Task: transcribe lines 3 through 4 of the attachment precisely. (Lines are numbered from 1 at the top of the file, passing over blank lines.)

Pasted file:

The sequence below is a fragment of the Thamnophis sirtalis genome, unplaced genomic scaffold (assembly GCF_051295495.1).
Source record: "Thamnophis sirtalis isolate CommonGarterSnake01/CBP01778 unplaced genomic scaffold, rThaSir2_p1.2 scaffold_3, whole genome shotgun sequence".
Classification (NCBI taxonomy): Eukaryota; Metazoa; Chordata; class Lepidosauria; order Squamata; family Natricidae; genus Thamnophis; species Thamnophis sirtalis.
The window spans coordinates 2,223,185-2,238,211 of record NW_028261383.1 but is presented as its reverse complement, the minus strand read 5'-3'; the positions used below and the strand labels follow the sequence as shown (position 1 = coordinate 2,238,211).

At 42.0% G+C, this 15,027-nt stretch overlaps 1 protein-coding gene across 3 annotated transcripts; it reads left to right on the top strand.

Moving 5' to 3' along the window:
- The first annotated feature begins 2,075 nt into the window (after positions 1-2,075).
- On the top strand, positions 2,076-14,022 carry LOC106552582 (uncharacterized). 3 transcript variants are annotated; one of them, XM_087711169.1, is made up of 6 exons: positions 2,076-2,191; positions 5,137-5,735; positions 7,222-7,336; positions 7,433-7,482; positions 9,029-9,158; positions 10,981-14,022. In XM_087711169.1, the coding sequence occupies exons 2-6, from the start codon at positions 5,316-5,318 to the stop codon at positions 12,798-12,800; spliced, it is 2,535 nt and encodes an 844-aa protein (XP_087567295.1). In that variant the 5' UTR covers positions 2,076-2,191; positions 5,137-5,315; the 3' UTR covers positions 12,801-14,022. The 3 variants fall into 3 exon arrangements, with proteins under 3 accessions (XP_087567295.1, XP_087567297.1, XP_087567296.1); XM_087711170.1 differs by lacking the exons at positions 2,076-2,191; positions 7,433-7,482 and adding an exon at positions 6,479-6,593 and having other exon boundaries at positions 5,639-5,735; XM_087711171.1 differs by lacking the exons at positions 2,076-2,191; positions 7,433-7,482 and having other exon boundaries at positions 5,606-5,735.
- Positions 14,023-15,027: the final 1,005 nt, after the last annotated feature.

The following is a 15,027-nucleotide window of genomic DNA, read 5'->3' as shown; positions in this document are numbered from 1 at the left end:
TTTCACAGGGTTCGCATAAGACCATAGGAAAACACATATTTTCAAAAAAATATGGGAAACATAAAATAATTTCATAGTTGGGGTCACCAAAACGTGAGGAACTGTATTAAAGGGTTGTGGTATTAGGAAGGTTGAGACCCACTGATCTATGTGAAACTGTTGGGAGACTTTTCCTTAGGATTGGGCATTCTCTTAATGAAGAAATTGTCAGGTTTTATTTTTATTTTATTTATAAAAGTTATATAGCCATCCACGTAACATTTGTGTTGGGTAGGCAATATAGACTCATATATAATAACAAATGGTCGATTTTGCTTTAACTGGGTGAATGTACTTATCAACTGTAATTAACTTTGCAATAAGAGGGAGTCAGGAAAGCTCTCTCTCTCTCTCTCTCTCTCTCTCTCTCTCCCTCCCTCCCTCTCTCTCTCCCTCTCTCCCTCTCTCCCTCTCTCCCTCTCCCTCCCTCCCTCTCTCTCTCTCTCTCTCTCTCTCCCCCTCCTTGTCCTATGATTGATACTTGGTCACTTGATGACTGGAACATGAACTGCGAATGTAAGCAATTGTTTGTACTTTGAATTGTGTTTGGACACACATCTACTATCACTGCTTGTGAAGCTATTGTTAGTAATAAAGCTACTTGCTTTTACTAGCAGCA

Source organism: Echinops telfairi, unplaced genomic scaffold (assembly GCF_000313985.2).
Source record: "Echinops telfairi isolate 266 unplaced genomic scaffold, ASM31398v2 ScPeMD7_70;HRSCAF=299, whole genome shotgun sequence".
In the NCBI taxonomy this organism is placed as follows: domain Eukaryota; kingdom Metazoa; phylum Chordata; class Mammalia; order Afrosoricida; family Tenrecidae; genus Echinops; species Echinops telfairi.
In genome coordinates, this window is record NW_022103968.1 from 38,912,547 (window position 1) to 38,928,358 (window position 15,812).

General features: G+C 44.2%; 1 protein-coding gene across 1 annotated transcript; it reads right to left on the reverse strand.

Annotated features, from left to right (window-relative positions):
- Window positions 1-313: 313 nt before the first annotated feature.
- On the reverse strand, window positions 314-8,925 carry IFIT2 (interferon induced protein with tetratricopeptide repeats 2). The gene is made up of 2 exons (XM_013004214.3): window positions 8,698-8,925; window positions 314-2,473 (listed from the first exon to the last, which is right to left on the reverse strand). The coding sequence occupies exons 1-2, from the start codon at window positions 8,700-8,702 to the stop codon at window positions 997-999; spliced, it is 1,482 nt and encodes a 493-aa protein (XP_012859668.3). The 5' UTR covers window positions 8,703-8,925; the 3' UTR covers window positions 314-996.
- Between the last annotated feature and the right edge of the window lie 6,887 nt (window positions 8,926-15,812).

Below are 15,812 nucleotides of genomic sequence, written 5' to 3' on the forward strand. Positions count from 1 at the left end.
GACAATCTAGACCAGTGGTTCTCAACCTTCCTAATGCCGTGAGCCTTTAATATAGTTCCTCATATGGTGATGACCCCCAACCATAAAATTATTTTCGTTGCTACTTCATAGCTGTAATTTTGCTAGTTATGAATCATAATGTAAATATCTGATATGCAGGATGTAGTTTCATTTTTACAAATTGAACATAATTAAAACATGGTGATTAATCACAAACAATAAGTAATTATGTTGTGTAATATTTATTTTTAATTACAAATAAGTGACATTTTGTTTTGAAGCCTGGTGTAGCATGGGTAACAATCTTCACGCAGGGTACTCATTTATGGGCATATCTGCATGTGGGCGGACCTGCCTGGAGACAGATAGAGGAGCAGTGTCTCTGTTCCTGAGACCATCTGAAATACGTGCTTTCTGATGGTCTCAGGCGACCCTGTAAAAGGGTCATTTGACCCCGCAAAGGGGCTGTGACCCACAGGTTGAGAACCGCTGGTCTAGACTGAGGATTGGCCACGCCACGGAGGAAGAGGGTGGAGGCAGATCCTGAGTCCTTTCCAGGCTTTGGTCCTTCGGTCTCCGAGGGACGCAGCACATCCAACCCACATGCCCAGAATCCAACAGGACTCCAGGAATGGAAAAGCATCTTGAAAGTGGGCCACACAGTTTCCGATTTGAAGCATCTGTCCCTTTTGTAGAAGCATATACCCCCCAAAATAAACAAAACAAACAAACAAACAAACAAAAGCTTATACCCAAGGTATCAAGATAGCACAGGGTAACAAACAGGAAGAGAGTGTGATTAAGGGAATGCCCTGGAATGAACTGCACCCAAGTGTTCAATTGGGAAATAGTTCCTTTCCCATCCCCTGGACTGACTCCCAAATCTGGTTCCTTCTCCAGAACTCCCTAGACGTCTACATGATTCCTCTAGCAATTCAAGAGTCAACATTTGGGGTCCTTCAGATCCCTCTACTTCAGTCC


Classification (NCBI taxonomy): Eukaryota; Metazoa; Chordata; class Lepidosauria; order Squamata; family Natricidae; genus Thamnophis; species Thamnophis sirtalis.
The window spans coordinates 2,223,185-2,238,211 of record NW_028261383.1 but is presented as its reverse complement, the minus strand read 5'-3'; the positions used below and the strand labels follow the sequence as shown (position 1 = coordinate 2,238,211).